A study evaluating patients at high risk of being carriers of carbapenemase-producing carbapenem-resistant Enterobacteriaceae (CRE) demonstrated that routine surveillance testing may effectively guide infection control programs to limit the spread of CRE, even in low-prevalence areas.
While early detection of patients colonized with carbapenemase-producing CRE is crucial for infection control, there are no clear recommendations on when to use molecular methods for active surveillance in low-prevalence settings. This study demonstrated that a rapid molecular test is well adapted for routine surveillance testing of high-risk patients even in low-prevalence regions: It found Cepheid’s Xpert® Carba-R test to be 100% sensitive and 99.13% specific for the detection of carbapenemase-producing CRE from rectal swab samples, compared to chromogenic culture after enrichment.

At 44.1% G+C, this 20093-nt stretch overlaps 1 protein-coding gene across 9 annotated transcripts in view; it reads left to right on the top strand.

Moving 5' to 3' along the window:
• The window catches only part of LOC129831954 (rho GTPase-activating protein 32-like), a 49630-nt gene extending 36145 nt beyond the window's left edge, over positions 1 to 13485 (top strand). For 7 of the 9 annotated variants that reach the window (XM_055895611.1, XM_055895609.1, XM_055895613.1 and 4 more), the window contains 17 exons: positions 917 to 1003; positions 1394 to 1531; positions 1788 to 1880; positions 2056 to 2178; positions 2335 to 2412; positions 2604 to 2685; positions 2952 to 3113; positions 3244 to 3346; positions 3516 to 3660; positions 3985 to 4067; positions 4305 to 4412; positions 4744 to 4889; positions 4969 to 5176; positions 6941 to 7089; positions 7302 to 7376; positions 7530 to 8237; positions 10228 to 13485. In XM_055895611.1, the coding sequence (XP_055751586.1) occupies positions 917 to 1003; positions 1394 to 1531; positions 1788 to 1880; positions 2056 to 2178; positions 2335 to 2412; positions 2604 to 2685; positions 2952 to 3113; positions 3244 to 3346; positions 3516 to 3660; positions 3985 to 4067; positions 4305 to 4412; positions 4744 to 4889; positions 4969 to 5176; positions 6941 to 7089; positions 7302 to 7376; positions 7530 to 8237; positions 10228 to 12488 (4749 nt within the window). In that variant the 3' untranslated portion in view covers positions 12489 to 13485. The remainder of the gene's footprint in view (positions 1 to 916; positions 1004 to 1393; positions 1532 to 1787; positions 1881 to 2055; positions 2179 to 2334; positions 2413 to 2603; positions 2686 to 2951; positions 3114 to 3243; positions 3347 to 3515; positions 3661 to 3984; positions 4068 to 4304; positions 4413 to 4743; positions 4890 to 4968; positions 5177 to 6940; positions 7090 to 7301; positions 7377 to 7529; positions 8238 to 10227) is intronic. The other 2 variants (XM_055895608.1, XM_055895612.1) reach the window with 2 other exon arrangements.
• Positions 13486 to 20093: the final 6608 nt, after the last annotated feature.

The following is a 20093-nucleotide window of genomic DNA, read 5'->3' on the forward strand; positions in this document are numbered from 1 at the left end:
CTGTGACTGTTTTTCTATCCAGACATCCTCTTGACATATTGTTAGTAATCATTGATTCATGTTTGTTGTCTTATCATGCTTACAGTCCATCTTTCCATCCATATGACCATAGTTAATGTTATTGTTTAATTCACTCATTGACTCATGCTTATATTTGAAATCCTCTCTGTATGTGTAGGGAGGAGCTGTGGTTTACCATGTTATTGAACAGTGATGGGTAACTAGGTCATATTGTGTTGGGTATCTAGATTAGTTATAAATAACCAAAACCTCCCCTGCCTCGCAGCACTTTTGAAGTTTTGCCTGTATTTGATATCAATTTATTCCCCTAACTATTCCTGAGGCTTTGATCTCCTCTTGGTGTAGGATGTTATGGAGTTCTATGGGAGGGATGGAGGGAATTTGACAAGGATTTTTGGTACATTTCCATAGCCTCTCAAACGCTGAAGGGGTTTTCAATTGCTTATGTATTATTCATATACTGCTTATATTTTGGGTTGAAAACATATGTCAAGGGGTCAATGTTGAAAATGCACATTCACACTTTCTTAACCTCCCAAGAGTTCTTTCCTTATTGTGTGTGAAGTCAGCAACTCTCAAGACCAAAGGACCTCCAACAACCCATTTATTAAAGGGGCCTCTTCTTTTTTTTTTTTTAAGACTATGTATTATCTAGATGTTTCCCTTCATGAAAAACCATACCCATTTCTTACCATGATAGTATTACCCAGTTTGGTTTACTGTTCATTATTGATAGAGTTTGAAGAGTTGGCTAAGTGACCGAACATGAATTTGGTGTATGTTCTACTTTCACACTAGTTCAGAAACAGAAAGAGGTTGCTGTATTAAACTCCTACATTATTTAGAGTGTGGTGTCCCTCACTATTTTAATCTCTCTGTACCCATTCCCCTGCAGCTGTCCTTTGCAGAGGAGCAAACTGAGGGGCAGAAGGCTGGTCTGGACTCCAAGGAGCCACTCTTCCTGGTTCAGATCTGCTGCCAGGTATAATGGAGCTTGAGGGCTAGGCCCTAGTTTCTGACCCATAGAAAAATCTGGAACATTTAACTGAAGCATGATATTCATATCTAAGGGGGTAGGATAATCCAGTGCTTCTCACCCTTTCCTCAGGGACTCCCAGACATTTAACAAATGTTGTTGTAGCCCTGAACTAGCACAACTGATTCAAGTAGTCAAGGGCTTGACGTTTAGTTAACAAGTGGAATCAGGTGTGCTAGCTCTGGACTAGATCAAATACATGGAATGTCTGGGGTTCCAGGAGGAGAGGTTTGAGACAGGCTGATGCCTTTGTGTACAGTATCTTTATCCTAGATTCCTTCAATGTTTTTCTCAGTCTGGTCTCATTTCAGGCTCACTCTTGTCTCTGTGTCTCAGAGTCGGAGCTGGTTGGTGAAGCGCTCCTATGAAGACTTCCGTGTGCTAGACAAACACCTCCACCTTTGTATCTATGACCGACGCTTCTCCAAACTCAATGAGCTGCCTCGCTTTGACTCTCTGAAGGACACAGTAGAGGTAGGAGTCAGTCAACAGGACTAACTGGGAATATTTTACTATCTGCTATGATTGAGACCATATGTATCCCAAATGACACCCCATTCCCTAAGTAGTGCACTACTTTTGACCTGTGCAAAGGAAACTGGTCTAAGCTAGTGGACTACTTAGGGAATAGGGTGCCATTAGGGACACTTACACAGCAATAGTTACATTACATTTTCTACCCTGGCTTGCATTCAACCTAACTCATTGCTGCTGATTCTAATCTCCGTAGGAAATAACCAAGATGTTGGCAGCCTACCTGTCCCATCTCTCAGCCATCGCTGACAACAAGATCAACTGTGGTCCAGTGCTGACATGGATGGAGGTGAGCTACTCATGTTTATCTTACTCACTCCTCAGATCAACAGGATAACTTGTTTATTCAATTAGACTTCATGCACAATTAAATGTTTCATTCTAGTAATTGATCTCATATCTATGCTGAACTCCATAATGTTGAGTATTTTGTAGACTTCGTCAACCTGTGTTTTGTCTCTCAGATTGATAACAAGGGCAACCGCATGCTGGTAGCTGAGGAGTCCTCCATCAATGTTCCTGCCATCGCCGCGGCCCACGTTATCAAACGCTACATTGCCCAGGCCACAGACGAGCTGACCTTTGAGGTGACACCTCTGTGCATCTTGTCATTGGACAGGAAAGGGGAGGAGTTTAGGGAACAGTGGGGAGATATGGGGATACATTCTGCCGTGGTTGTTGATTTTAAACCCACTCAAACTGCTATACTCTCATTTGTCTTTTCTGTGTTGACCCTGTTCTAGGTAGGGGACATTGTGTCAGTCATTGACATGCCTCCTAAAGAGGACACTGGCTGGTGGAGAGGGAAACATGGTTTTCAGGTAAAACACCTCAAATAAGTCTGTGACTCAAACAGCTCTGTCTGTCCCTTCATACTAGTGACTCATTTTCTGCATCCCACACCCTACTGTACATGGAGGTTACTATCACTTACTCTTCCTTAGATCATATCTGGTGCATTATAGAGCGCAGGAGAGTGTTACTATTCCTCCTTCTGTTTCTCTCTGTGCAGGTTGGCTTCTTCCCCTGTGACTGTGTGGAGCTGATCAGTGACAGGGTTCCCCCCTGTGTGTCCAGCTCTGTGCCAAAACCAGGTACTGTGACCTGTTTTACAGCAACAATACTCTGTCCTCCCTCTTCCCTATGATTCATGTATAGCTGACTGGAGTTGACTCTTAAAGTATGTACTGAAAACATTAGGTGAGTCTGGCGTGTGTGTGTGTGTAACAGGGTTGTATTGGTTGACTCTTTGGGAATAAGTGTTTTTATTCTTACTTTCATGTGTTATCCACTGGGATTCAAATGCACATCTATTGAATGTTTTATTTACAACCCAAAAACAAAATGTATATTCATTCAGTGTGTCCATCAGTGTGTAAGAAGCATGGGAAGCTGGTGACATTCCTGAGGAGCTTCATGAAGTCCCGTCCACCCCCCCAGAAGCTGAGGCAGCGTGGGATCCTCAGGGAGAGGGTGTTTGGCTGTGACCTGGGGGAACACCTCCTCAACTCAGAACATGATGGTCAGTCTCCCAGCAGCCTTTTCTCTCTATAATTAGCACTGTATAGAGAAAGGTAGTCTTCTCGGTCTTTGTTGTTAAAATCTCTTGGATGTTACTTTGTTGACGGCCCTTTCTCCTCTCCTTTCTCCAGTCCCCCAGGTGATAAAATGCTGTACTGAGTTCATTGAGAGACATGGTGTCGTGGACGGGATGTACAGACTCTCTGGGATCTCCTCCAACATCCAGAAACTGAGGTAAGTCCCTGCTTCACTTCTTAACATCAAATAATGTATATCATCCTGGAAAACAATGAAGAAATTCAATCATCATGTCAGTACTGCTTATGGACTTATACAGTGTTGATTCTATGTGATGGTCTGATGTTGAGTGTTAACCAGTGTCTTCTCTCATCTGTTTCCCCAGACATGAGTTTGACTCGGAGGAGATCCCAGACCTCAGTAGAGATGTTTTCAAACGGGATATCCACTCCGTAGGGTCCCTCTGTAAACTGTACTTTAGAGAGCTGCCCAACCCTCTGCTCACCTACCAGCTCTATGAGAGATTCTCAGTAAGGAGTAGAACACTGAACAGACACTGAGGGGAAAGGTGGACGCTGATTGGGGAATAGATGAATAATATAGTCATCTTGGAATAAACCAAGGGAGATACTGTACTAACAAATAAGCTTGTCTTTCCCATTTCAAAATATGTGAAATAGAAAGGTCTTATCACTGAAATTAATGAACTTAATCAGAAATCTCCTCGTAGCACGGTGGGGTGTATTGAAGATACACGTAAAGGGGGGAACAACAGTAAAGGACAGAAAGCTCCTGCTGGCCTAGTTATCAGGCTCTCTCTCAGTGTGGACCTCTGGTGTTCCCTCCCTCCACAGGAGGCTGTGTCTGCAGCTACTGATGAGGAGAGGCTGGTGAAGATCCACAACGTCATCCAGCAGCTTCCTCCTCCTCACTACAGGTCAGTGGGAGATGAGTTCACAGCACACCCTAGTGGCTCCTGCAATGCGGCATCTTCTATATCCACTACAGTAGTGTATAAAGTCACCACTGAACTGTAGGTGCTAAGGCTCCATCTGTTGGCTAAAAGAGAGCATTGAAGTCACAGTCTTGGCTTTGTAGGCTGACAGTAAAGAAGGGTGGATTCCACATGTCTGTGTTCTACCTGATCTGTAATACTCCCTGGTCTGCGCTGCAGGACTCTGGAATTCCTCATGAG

The study was conducted at a hospital in France where carbapenemase-producing CRE prevalence is <1%. The “high risk patients” included those repatriated from countries known for high CRE prevalence or contact patients of a known carbapenemase-producing CRE carrier. The study allowed rapid cohorting of carriers, which is crucial (i) to prevent outbreaks and (ii) to reduce the social impact and the cost of infection control measures empirically implemented for high-risk patients who end up being negative for colonization with carbapenemase-producing CRE.
The report of the findings was published in International Journal of Antimicrobial Agents.
This study demonstrated that Xpert® Carba-R is well adapted for rapid [surveillance testing] of high-risk patients even in low prevalence regions.”
Hoyos-Mallecot et al. Int J Antimicrob Agents 49 (6), 774-777. 2017 Apr 12.